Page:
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The Omnivores Dilemma and Everything Else...

Whenever I begin a blog post with the title "...and Everything Else...", I'm going to do some free associating. So brace yourself.

It's a sunny day here in the Swamp (as I affectionately call Florida, where I live now). Here I am, minding my own business and just piddling around. I really should be outside, riding a cool, red bike I just got. Click the photo below to go to the Bike Zoo and read along with me as I digress about that two wheeled thing called a Ciöcc I really dig.

Yes, it's what I expected it to be. Fast, light, and as sexy as anything Italians design. And, I should be on it.

Bill totally talked me into getting it. That's Bill in the photo above, going reprehensibly fast along some innocent street somewhere in Belgium. Correct me if I'm wrong about it being Belgium, Bill.

But, I'm listening to Oregon Public Music on the computer, piping Tom Waits "Hold On" (out of his album "Mule Variations, which I like very much already, based on that single) into a 40 year old NuTone intercom system in my house. If you click that link, you'll surf to GrooveShark, the hippest software development shop I've ever had the privilege to set foot in, just down the road a piece in Gainesville, FL. It's so good, it was hard to take my attention off it even for just a few seconds to do a quick search to find the YouTube video of Jack Johnson's "Banana Pancakes" you are listening to right now as you read this. You are, aren't you? I hope so, because it's very good.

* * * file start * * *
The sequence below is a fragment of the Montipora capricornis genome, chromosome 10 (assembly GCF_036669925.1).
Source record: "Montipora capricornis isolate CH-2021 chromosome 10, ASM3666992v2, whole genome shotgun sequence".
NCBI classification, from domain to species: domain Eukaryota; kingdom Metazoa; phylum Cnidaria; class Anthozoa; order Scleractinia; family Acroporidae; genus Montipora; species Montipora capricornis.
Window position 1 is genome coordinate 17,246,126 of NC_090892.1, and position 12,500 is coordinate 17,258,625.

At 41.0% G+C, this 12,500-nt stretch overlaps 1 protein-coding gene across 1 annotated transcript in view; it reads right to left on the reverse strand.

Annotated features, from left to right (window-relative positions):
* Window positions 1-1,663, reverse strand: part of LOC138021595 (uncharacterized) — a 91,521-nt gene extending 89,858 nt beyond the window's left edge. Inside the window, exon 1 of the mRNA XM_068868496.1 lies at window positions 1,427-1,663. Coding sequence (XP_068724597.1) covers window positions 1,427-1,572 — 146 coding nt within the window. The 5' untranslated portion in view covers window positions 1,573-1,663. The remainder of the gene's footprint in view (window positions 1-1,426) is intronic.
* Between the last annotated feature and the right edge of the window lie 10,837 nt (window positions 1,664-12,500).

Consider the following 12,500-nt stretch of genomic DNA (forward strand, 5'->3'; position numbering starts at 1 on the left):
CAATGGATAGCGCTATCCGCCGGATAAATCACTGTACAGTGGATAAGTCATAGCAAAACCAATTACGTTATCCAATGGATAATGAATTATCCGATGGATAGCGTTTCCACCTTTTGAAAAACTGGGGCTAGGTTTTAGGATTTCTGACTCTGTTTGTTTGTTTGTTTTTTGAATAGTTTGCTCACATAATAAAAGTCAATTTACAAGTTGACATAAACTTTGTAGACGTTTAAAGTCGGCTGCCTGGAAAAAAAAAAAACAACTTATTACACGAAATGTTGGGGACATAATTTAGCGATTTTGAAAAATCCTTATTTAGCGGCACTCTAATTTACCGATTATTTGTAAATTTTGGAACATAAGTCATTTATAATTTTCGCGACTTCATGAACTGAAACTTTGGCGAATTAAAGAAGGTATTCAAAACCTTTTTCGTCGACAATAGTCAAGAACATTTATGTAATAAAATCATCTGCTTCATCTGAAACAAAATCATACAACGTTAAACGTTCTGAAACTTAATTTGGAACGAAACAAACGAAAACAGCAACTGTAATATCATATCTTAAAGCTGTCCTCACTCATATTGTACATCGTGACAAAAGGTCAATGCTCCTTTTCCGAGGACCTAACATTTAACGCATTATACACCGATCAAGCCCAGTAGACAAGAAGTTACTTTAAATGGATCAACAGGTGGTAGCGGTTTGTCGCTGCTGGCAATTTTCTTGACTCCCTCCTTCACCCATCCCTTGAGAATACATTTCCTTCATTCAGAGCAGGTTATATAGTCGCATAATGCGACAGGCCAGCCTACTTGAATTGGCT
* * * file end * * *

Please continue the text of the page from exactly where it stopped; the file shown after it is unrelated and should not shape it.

And, soon, I'll be able to play it. That's because there's a guy named Teague who has a talent for teaching and he's got a video (also on YouTube) that I am studying, and soon I'll be jammin' in a similar fashion on my guitar. It's a sweet song, not too hard to play, achievable. And, it's gonna be fun to sing, too!


There you go. That's yours truly and said guitar. Howdy.

So, what inspires all this digression? A buddy of mine who is on Facebook is reading "The Omnivore's Dilemma", by Michael Pollan. I just checked it out of our local library recently and browsed it. It's pretty dense and I didn't read the whole thing, but I was taken by a review by Kathy Gray I read that I'll share with you here:

"I learned a lot from this book, but what stuck with me the most was this: We grow lots and lots of corn in order to feed the cows which are supposed to eat grass, and treat their resulting corn-induced disease with antibiotics. We don't feed them the grass their supposed to eat because we've used up all the pasture land to grow the corn which feeds them (and us) more cheaply. We use chemical fertilizers to grow the corn because the cow manure which should be fertilizing it is across the country in Kansas piling up in the over-crowded cow pens we put them in so that we could grow corn in all the pastures. How's that for a plan? And after wading around in their own feces, the beef must be irradiated to kill the bacteria caused by the manure that should have been fertilizing the corn, which shouldn't really have been grown in the first place. But not to worry, as a result we get plenty of cheap, diseased, irradiated beef to enjoy, and even more cheap, chemical-laden, corn-filled, processed food to make our life easy. Wow, life is good, isn't it? It reminds me of the little old woman that swallowed a fly...
I guess we'll all die."